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AWACS Tank Guides: Tortoise

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EdAWACSdenyY #1 Posted 12 December 2015 - 01:09 AM

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AWACS Tank Guides

Tortoise: The new (snapping) Doom Turtle?


Hello everyone! EdAWACSdenyY here! and today I'm going to be talking to you about the Tortoise! This is the Tier 9 British tank destroyer and a real DPM monster which despite it's benign name, is more like a vicious snapping turtle than a sluggish sleepy tortoise. Let's get this tank under the scope shall we laddies?



Background History: 


The British as early as 1943, one year before the D-Day invasions firmly turned the tide of war against the Germans; predicted fierce resistance from their Teutonic foes in the bitter struggle for Continental Europe that was sure to come. The Germans had proven to the Allies numerous times that it was capable of striking with deadly force even with minuscule forces. While heavily outnumbered and deprived of air superiority, Germany had tanks which were superior to any American or British armored vehicles. To make matters more difficult, the Germans would be fighting closer to their homeland and therefore would be able to take advantage of many heavily fortified areas such as the Siegfried Line.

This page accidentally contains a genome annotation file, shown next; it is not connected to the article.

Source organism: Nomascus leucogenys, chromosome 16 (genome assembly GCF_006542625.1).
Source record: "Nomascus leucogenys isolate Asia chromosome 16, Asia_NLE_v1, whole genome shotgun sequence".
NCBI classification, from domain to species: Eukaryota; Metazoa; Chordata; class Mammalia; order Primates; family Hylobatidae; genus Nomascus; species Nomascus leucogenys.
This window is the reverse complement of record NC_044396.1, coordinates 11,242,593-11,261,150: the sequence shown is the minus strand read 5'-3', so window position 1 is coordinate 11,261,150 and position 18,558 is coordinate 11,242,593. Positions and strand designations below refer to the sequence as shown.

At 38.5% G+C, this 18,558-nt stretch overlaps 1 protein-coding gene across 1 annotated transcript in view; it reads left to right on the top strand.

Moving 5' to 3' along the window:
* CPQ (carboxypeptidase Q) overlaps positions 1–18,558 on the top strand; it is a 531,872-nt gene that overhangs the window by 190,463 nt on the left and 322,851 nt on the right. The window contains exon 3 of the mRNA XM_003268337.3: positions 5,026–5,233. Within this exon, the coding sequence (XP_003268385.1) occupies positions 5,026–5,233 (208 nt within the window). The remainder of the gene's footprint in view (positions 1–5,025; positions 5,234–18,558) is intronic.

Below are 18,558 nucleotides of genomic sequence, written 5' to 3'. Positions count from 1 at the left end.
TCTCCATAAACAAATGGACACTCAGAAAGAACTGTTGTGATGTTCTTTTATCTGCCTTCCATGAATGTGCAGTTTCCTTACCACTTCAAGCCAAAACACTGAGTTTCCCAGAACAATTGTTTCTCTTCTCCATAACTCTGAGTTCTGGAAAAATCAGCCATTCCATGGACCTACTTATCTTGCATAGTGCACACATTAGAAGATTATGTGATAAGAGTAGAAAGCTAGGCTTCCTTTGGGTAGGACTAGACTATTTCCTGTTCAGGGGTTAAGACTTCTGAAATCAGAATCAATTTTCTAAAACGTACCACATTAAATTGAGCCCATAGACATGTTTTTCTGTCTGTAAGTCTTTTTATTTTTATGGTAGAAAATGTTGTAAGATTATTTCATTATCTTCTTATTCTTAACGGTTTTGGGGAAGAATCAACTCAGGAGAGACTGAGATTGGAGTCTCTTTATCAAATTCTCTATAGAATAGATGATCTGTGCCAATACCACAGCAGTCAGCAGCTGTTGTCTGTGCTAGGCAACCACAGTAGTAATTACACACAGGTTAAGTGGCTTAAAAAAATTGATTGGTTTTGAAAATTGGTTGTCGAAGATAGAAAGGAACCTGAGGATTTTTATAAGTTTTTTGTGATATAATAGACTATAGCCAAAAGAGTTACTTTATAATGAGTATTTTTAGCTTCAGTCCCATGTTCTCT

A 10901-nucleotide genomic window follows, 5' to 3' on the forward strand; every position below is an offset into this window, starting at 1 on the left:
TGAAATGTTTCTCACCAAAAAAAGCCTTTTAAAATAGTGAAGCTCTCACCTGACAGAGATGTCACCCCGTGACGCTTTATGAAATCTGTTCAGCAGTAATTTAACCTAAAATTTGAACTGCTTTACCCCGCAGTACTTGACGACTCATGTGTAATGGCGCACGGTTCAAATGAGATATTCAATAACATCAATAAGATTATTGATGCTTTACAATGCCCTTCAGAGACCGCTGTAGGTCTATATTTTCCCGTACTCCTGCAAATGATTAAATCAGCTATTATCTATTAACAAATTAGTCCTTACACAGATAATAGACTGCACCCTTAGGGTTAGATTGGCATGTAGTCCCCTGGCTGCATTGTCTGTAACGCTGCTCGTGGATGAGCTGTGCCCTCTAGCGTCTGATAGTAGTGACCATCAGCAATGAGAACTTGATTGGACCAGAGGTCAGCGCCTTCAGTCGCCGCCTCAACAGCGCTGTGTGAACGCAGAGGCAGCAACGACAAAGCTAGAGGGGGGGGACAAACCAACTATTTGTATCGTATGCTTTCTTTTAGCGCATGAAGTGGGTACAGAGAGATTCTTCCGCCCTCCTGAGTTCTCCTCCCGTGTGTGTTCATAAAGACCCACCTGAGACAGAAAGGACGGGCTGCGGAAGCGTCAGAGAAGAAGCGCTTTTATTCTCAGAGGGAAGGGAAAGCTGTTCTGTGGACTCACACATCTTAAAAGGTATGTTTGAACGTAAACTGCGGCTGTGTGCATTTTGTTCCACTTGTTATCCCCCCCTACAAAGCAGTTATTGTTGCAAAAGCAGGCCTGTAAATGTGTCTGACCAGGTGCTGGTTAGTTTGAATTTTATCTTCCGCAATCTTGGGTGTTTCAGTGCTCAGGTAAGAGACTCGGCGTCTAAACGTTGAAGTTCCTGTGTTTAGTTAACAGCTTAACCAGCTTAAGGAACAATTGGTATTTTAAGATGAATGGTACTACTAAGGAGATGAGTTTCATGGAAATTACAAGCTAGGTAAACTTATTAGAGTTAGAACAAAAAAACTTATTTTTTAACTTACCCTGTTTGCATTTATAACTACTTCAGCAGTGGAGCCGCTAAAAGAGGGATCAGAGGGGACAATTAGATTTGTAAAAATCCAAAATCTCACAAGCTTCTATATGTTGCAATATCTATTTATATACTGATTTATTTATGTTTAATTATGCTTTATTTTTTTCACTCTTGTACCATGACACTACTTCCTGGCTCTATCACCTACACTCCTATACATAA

To tackle the objective of breaching heavily defended German lines, the British began work on assault tanks, heavily armored vehicles which traded mobility for heavy armor protection in order to breach heavily fortified lines. The British already had several of these "assault tanks" in the works but they were all unsatisfactory due to the British (which didn't learn their lesson) reusing existing chassis and weapons from their inventory of cruiser and infantry tanks.


One such attempt was the A33 Excelsior, a tank designed to replace the Churchill tanks. It had 114 mm of vertical armor plating and the second variant of the prototype was armed with the 75 mm HV gun (essentially a 6 pounder gun with the barrel bored out to fire US 75 mm ammunition). The tank, base on the the Cromwell cruiser tank chassis, was intended to be a replacement for the old Churchill infantry tanks. However once the Churchill tanks were upgraded, the Excelsior project was canceled.


A33 Excelsior equipped with 75 mm HV gun. seen in Bovington Tank Museum.


Another proposed assault tank was the A38 Valiant. This was an assault tank designed to operate in the Far East. The Valiant was based on the chassis of the long-obsolete Valentine infantry tank, compromising the project from the start. The A38 Valiant was specified to have the same 114 mm of armor plating as the Excelsior frontally while weighing in at only 27 tonnes. This was achieved, but only by making unsatisfactory compromises elsewhere. Thankfully the war no longer needed a tank like the Valiant and the project was cancelled. The A38 Valiant was the worst tank ever built by the British and the tank design was so awful that they kept the prototype so students at the School of Tank Technology can find out how what was wrong with this tank. This tank is so bad that even Wargaming probably won't bring this tank into the game as no one would possibly want to buy it I would hope.